Lights, camera …Twitter. While some people thought that all of the action would be on the main stage on Oscar night, the real excitement was on Twitter. From instant reactions to fun emojis, Twitter was the place to be during the award show. Best of all, people didn’t need to be famous to make an impact during the Oscars. It was a night for everyone to shine, 140 characters at a time.
One of the greatest things about Twitter is the way that people can use it to give immediate feedback. Your do not have to wait for the 10 o’clock news to find out what the world is thinking. You can just pop onto Twitter and read the feedback in real time, as the story unfolds. No other medium does this nearly as well as Twitter does.
Stacey Dash quickly learned the power of Twitter’s instant reactions when she took the stage at the Oscars.
Dash has an interesting relationship with Hollywood. She is a conservative, which doesn’t exactly fit into the Hollywood stereotype, and some people say she has turned against her community. She tried to play that image up for laughs during the Oscars, and she failed hard.
If you have any doubt about that failure, just look at the tweets.
— Music's Rebellion (@MusicsRebellion) February 29, 2016
The Twitter universe spoke and they could do with a little less Dash. You could almost hear the groan coming off the keyboards of people all around the world. Also, thanks to the tweets, you could see the grimaces on the faces of some of Hollywood’s biggest stars.
Chris Rock fared much better in regard to instant reactions. Twitter users took to the platform to react to his monologue, and it was mainly positive.
Chris Rock should get some sort of award for this monologue. #Oscars
— Amanda Terkel (@aterkel) February 29, 2016
Respect to Chris Rock for not dancing around the subject. He’s hitting it over the head with a sledgehammer #Oscars
— Ben Volin (@BenVolin) February 29, 2016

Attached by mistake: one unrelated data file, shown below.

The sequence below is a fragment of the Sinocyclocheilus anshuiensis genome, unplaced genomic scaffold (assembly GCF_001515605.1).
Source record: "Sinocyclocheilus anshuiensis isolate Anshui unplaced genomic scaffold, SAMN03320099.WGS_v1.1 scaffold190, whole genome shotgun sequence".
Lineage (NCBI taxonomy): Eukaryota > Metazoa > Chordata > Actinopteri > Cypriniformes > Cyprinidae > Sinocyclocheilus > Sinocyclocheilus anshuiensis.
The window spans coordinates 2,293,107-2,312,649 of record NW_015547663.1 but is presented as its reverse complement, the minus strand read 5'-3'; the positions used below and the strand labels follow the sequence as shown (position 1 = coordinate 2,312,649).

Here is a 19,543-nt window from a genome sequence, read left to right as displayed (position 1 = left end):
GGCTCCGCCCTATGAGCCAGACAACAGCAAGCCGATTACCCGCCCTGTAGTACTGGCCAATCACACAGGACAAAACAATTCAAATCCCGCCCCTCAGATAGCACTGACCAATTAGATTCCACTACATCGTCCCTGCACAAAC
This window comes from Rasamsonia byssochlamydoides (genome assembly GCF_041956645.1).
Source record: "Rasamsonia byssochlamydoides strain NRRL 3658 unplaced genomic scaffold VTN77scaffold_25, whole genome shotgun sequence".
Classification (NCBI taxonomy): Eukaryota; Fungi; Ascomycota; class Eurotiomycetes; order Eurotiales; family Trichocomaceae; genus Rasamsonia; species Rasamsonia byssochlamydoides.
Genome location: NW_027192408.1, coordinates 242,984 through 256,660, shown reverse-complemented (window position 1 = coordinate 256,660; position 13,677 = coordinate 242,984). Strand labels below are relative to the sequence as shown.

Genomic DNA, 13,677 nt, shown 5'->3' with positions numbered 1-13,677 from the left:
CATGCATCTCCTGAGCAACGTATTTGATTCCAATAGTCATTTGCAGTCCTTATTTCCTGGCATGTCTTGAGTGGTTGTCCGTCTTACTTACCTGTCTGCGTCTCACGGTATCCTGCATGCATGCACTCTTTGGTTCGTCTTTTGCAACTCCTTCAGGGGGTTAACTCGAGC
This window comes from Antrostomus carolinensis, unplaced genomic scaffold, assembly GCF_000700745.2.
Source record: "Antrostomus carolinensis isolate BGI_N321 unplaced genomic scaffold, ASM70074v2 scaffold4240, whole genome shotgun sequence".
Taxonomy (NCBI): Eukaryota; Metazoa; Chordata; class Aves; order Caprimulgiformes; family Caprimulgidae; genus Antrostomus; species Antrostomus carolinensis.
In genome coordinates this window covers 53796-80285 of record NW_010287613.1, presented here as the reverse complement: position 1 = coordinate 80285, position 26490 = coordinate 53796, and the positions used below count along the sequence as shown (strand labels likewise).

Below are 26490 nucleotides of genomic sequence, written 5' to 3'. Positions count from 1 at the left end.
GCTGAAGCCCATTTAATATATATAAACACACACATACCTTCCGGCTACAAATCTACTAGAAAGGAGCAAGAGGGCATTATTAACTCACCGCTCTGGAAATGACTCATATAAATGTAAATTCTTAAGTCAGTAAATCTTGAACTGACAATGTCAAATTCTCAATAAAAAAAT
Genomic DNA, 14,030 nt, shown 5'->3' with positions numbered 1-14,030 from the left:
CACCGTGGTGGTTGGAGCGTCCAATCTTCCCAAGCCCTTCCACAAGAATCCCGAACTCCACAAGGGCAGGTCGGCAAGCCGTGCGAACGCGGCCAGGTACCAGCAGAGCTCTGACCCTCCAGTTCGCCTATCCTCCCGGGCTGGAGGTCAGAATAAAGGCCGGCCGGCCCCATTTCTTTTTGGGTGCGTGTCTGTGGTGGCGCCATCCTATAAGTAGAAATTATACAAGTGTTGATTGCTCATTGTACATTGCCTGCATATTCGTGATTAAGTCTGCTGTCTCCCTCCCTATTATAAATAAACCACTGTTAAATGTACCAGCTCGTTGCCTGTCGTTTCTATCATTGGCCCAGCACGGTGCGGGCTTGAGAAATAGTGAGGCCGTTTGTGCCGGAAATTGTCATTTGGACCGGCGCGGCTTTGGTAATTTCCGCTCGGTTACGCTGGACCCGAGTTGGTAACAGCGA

The end result was a very good night for Rock and a very bad night for Dash.
This is something that brands can learn from. If you use social media properly, you will always have an audience. People will be constantly tuned in and ready to tweet every time you do something. Make sure you are doing things they view as positive, though, or you will end up with some serious heat on your hands. With that in mind, live your life more like Chris Rock and less like Stacey Dash. Your business will thank you for it and you will get a lot more enjoyment out of reading your Twitter feed.
It’s All About Trump
When people tuned into the Oscars, they thought it was going to be a night about movies. The people on Twitter had another idea. While they used the Oscar tie-in, they couldn’t help but talk about Donald Trump.
The presidential-hopeful managed to be the punchline in a variety of Oscar-inspired Twitter jokes.
— Will Presti (@WillPresti) February 29, 2016
Actor: WILL BE
Supporting Actor: AND WE
Supporting Actress: DESERVE IT
— joe mande (@JoeMande) February 28, 2016
Donald Trump has a shot at the presidency, Deadpool is breaking records, and Mad Max is an Oscar darling. The future is weird.
— Josh Centers (@jcenters) February 29, 2016
This was just business as usual for Trump, who has managed to dominate every conversation for the last several months.
Be a Conversation Piece
You don’t have to be as divisive as Donald Trump to benefit from this lesson. If you can turn your brand into a major conversation piece, you will dominate a variety of conversions, even the ones that don’t involve you directly.
Instead of being the punchline, though, dominate those conversions in a positive way. Get people excited about what you have to offer and turn them into brand advocates, whether they are watching the Oscars or cheering their favorite team on to victory. If you can make your marketing message interesting enough, you can turn this into a reality.
Branded Emojis Decorate Twitter Feeds
The Oscar’s branded emojis were the hit of Twitter all night long. Every time someone typed the Oscars hashtag, the site posted an Oscar statue next to the tweet.
— Variety (@Variety) February 29, 2016
This was a fun way to bring users together. It also made Oscar tweets instantly identifiable, which helped them get more exposure.
Emoji for Brands
It’s hard to look at the branded tweets and not want a piece of the action. Branded emojis cost $1 million, so they probably aren’t in your advertising budget. While you might not be able to buy an emoji, you can use some branded hashtags. That might not be quite as powerful as branded emojis are, but they can still unite your followers, which is helpful when you’re sending out tweets that you want to go viral.
Twitter always shows its power during a live event, and the Oscars did not disappoint. Whether you were cheering for Leo to win his first Oscar or just cruising through social media, you probably stopped for a bit to read the commentary. If you did, you had to notice that Twitter is the driving force behind live events. It brings people together, whether they want to make jokes or cheer on the participants.